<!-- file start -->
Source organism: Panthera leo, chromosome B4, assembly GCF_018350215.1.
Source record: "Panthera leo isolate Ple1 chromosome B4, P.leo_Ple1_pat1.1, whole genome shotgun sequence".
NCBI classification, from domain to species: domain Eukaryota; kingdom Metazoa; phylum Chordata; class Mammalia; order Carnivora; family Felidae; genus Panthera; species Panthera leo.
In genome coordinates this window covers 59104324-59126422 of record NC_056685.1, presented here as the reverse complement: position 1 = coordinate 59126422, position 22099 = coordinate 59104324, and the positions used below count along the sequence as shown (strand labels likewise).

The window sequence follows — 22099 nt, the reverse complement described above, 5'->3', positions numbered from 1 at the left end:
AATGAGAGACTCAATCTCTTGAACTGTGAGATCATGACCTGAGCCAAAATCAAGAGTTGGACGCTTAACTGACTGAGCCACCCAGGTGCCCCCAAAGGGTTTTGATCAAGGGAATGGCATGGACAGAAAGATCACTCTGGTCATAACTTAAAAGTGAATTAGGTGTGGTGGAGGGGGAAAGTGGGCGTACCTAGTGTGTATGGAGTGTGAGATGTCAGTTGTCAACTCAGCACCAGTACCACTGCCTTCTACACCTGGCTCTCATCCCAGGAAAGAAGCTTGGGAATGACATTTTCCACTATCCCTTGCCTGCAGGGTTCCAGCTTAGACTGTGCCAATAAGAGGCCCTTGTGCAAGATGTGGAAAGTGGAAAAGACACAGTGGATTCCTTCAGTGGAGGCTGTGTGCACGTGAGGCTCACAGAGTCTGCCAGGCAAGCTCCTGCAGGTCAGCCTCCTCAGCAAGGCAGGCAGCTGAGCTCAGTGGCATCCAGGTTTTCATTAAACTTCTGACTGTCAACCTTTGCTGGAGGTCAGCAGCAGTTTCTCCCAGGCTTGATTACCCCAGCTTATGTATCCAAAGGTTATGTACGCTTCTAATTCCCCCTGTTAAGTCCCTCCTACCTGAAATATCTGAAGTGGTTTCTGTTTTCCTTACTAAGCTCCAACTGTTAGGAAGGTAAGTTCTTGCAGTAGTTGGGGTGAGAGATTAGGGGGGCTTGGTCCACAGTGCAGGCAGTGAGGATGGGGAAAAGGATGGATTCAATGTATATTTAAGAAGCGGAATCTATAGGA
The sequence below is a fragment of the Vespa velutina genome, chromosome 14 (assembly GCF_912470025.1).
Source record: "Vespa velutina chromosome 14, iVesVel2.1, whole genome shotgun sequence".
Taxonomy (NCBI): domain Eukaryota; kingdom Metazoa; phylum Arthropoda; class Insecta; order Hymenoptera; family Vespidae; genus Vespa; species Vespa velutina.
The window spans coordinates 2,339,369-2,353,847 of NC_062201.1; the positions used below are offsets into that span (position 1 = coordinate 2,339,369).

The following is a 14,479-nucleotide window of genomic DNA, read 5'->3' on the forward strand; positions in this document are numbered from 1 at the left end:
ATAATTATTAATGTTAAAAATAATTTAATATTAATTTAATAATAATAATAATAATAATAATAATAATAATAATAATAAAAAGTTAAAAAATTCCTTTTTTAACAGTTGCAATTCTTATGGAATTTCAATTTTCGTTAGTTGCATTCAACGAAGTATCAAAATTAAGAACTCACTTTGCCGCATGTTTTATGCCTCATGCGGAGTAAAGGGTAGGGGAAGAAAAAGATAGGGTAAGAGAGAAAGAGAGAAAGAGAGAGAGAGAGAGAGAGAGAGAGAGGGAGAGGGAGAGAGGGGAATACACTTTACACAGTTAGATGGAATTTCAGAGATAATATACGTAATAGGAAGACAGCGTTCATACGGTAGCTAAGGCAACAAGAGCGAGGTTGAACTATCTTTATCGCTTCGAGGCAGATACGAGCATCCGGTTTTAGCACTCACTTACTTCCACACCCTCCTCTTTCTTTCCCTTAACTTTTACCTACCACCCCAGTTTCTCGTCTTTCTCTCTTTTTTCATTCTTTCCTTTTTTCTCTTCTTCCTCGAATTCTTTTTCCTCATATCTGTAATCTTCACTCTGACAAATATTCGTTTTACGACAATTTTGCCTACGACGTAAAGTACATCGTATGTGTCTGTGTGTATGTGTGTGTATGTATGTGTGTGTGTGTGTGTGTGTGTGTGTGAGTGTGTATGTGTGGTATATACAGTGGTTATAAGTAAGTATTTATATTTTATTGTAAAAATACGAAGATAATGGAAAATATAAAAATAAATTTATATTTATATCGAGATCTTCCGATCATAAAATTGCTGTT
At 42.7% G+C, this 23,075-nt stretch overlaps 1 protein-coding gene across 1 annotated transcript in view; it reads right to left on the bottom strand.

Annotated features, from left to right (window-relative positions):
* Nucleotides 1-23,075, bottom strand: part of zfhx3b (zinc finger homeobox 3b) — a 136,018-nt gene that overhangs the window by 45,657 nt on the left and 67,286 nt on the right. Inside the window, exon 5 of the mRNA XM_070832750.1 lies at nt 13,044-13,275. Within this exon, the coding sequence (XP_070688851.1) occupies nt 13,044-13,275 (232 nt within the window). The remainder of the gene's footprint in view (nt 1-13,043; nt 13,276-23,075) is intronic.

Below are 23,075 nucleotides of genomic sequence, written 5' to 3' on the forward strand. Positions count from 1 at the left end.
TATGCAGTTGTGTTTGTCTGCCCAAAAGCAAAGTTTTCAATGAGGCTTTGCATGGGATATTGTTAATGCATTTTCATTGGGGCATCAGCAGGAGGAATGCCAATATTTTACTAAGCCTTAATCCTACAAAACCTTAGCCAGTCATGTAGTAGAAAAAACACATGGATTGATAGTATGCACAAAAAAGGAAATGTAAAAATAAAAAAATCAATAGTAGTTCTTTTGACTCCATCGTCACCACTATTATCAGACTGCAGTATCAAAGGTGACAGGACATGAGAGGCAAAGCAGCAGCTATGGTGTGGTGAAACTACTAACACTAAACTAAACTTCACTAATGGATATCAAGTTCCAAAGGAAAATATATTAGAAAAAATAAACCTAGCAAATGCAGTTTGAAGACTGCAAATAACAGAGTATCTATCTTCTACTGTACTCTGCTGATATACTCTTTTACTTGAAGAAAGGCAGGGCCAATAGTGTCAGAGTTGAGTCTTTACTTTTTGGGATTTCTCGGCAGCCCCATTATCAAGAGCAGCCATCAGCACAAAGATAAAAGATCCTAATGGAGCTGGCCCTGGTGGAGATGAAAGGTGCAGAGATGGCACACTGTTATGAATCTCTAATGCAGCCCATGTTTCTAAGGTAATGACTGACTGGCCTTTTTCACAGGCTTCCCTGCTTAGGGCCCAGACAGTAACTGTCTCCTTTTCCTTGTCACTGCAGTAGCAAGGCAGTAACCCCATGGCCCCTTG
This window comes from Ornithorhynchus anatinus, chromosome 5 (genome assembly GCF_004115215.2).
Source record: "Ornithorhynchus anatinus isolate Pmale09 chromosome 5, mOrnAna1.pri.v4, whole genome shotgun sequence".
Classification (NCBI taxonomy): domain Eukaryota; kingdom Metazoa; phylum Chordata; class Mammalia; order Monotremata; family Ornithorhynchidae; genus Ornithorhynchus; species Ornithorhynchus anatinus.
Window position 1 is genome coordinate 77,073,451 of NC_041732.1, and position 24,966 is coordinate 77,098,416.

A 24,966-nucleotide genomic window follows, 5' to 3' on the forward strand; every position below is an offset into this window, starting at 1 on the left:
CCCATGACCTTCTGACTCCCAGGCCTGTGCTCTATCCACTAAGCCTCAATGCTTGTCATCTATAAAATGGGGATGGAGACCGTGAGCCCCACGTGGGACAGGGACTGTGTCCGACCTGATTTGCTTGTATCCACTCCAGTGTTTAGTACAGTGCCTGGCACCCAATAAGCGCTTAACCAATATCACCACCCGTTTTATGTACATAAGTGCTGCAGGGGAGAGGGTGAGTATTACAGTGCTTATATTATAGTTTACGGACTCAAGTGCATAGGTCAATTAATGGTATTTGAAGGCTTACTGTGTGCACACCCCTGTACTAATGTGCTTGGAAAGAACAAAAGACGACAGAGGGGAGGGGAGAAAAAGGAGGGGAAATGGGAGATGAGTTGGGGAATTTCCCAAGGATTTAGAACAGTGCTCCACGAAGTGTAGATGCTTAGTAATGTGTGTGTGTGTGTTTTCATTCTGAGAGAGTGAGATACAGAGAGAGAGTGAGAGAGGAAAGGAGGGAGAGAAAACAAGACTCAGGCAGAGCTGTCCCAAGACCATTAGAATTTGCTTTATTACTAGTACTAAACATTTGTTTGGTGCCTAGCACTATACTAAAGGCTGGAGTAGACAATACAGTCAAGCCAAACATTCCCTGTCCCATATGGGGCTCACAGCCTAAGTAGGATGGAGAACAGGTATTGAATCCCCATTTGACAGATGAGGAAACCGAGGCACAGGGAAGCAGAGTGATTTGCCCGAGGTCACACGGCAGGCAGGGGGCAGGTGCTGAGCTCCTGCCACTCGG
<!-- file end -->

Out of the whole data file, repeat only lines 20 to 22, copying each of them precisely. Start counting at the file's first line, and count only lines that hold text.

Classification (NCBI taxonomy): domain Eukaryota; kingdom Metazoa; phylum Chordata; class Mammalia; order Monotremata; family Ornithorhynchidae; genus Ornithorhynchus; species Ornithorhynchus anatinus.
Window position 1 is genome coordinate 77,073,451 of NC_041732.1, and position 24,966 is coordinate 77,098,416.

A 24,966-nucleotide genomic window follows, 5' to 3' on the forward strand; every position below is an offset into this window, starting at 1 on the left: